Make School Lunches Great Again: GOP Looks to Ditch Michelle Obama's Signature Program

Posted: Jan 26, 2017 8:15 AM
Make School Lunches Great Again: GOP Looks to Ditch Michelle Obama's Signature Program

While Michelle Obama’s healthy school lunch program was nice in theory, it ended up being widely unpopular among schoolchildren, costly, and extremely wasteful.  

That’s why Rep. Mark Meadows has called for repealing portions of the Healthy Hunger-Free Kids Act of 2010, which is what helped turn Obama’s signature program into law.

The initiative is part of a document put forth by Meadows that calls on the Trump administration to reverse roughly 200 rules and regulations, including segments of the school lunch program.

It’s been widely documented that children are not eating what they’re forced to put on their plates, leading to such massive amounts of food waste that some school districts have resorted to feeding pigs at nearby farms the leftovers. This has led to an estimated 1.2 million students dropping out of the program altogether.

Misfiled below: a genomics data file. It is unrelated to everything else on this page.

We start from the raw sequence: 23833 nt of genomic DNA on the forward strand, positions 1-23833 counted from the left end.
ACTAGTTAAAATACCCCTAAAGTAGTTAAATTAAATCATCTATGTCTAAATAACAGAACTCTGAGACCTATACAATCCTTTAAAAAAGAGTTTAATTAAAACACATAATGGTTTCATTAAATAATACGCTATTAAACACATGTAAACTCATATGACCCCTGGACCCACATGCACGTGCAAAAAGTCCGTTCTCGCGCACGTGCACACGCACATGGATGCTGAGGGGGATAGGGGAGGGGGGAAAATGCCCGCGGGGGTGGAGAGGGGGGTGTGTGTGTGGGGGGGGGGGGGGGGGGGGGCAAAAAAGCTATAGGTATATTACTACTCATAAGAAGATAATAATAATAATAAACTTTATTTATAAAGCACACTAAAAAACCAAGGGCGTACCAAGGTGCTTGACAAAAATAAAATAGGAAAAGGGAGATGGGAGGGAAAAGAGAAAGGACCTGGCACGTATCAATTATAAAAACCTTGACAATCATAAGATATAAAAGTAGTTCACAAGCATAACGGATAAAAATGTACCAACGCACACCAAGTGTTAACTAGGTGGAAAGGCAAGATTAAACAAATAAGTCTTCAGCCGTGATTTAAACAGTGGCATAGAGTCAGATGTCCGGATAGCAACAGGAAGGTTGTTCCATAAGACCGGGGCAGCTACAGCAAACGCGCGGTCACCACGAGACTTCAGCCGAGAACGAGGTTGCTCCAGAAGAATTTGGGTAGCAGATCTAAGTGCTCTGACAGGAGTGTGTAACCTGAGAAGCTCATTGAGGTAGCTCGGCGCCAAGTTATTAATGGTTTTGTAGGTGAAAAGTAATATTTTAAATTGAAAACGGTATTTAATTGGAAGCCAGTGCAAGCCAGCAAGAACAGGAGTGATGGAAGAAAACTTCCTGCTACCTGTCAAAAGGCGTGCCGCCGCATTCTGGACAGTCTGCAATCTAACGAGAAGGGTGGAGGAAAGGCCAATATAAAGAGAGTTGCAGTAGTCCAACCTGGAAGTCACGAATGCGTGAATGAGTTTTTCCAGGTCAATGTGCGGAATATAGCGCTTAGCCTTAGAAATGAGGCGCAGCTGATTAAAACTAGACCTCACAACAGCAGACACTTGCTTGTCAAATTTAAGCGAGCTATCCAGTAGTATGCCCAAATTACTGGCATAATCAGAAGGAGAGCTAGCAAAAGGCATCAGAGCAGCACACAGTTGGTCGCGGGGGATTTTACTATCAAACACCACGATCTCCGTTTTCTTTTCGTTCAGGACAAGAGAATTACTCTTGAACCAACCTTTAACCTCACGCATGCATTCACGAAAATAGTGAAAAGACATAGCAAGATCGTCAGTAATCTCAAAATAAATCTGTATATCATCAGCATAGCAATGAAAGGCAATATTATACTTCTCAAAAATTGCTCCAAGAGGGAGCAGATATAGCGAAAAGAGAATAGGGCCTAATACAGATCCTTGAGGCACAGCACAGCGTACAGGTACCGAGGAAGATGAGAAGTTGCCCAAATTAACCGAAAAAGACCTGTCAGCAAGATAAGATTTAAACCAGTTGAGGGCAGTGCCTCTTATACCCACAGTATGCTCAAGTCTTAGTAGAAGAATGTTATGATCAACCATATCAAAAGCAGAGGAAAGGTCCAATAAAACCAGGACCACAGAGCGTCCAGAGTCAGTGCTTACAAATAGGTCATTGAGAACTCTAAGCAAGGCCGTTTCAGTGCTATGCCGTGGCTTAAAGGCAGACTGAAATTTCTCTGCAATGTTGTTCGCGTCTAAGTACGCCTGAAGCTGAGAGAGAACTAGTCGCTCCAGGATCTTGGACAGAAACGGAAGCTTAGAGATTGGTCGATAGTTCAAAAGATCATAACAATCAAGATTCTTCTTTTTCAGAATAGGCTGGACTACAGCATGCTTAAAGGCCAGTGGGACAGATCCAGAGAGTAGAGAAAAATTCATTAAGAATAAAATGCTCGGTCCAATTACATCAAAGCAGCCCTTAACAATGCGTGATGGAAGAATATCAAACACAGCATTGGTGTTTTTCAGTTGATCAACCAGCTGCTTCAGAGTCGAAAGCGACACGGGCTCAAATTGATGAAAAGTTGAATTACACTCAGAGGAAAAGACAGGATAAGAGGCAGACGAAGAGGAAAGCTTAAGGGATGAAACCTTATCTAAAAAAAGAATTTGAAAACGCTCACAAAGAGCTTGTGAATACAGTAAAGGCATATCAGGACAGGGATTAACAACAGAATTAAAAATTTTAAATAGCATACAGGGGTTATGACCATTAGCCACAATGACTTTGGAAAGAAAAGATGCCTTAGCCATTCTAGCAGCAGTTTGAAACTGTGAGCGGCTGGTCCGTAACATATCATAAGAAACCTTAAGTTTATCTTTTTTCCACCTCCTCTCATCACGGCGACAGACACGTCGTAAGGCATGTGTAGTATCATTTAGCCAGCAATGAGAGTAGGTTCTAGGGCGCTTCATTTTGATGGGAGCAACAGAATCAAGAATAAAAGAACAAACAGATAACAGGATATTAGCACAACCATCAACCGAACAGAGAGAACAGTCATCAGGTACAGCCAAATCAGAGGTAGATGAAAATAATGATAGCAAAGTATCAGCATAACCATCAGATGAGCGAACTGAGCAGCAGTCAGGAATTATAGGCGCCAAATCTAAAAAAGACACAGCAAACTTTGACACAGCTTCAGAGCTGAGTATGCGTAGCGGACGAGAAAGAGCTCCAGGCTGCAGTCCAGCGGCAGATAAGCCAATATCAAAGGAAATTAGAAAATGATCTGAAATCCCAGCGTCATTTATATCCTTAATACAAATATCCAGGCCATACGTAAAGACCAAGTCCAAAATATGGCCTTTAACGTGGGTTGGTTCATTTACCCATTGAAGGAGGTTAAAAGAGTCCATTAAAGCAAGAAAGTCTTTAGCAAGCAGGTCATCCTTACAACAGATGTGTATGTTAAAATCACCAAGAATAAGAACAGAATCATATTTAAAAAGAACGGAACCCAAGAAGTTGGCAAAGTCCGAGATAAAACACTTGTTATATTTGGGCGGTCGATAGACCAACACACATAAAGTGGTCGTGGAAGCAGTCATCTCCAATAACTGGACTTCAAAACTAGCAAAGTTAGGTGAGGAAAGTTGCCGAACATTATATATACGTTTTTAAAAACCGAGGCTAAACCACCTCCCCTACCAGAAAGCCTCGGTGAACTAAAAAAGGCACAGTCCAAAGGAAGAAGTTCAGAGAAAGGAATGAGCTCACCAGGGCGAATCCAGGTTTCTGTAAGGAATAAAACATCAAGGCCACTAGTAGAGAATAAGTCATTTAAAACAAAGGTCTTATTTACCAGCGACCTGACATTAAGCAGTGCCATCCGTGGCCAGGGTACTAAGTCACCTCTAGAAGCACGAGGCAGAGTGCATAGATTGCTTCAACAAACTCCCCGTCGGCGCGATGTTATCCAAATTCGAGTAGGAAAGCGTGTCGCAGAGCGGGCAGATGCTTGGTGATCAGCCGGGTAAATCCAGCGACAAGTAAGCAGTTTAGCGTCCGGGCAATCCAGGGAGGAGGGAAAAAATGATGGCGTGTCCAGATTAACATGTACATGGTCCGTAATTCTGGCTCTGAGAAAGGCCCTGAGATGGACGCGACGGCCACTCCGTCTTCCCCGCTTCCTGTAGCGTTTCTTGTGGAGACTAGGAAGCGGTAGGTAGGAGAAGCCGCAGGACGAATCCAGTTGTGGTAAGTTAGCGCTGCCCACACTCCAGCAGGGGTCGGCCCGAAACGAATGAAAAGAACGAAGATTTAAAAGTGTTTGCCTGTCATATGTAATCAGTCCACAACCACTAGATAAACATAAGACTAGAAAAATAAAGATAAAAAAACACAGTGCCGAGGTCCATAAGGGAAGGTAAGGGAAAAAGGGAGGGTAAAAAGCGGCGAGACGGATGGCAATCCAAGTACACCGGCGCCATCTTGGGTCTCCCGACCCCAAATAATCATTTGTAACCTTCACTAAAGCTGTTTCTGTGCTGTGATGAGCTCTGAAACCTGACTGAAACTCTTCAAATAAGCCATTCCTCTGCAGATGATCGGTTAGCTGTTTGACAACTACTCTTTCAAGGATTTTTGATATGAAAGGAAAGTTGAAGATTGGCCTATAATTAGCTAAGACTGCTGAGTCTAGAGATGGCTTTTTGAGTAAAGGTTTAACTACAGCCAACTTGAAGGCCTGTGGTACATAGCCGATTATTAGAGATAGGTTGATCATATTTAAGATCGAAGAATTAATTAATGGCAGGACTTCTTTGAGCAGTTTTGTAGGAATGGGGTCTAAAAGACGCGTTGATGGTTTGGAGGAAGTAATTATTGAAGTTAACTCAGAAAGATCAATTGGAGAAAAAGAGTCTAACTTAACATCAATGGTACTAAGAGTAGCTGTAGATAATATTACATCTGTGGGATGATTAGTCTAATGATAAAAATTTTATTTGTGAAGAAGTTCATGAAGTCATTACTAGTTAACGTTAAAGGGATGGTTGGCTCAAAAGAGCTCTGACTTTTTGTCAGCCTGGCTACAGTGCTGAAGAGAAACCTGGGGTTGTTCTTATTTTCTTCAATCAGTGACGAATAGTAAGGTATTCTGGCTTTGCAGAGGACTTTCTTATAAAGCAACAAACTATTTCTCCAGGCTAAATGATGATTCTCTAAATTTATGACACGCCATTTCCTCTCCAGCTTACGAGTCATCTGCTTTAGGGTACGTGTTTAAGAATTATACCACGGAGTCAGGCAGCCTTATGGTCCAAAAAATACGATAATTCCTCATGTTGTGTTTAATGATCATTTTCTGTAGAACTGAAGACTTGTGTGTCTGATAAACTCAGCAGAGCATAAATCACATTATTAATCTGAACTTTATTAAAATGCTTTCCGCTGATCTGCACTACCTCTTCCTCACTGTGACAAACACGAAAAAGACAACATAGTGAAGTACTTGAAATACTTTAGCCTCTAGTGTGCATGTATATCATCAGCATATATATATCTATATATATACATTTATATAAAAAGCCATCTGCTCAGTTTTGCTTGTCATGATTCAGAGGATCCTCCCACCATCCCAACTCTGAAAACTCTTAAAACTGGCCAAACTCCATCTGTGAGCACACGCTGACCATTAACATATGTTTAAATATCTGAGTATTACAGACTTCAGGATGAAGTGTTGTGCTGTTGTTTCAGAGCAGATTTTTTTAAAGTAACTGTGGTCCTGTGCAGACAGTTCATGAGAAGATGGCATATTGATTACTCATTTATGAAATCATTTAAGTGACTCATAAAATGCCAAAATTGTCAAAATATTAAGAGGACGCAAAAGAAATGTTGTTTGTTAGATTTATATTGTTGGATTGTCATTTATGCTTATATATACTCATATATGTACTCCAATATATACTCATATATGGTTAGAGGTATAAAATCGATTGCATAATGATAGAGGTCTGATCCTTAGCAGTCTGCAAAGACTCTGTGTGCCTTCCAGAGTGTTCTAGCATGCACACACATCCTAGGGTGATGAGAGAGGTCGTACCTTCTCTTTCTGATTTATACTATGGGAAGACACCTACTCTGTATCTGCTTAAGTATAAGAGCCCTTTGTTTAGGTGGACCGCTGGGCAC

Since 2012, the U.S. Department of Agriculture has implemented the requirement – tied to the 2010 law – that schools include either a fruit or vegetable for lunches subsidized by the federal government. However, a report published in August 2015 by researchers at the University of Vermont found even though students added more fruits and vegetables to their plates, “children consumed fewer [fruits and vegetables] and wasted more during the school year immediately following implementation of the USDA rule.”

Titled “Impact of the National School Lunch Program on Fruit and Vegetable Selection,” the report noted that average waste increased from a quarter cup to more than one-third of a cup per tray. Observing students at two northeastern elementary schools during more than 20 visits to each, researchers took photos of students’ trays after they chose their items, as they were exiting the lunch line and again as they went by the garbage cans.

But it’s not just unpopular among students—it was burdensome and costly to implement for schools given the complicated rules and restrictions on fat, sugar, sodium, fruits, vegetables, calories, and whole grains. Some school districts even had to leave the program because the compliance costs were greater than the federal subsidies they received.

Kids, it seems, are looking to President Trump to make school lunches great again.